Here, in stark contrast with the circumstances in Matsushita, the plaintiff's theory of conspiracy is not implausible. In fact, it makes perfect economic sense. In particular, if Petruzzi's IGA is correct, the defendants' action would enable them to make profits that the free market would not allow them, in both the short-run and the long-run. Because the defendants provided a homogeneous service,6 the only true basis for competition among them was price. Therefore, the only way for the defendants to curtail competition was by agreement. Moreover, because the sellers were selling a by-product of their everyday operations that required disposition, they had an inelastic supply curve, i.e., the amount they were willing to sell was not highly dependent on the price they were offered, and they did not have much bargaining power absent competition from the renderers. See Richard A. Posner, Economic Analysis of Law 267-68 (3d ed. 1986) (discussing factors that make collusion likely).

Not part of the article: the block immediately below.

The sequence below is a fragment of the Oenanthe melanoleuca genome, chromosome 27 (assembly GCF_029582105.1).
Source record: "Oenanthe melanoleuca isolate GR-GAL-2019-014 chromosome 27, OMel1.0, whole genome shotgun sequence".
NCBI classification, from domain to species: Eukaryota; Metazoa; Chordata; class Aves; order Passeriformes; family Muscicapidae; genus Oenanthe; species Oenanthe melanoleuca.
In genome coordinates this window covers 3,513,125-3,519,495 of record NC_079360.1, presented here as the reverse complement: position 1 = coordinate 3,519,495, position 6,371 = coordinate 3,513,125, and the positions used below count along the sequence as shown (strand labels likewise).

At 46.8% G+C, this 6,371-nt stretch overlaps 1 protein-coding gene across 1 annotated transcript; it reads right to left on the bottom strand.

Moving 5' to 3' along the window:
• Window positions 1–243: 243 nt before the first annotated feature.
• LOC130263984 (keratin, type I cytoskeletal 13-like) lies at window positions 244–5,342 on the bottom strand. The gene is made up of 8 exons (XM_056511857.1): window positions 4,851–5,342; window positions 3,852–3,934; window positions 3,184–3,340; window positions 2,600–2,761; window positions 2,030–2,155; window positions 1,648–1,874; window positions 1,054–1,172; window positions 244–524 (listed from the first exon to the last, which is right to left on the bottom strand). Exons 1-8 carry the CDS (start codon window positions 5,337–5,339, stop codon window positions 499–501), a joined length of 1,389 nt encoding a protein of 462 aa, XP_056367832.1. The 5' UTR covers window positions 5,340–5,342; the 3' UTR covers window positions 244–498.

Also in direct contrast to Matsushita, the defendants' challenged activities are not procompetitive. After all, refusing to bid on accounts hardly can be labelled as the "very essence of competition." Matsushita, 475 U.S. at 594, 106 S.Ct. at 1360. Therefore, given the circumstances of this case, more liberal inferences from the evidence should be permitted than in Matsushita because the attendant dangers from drawing inferences recognized in Matsushita are not present.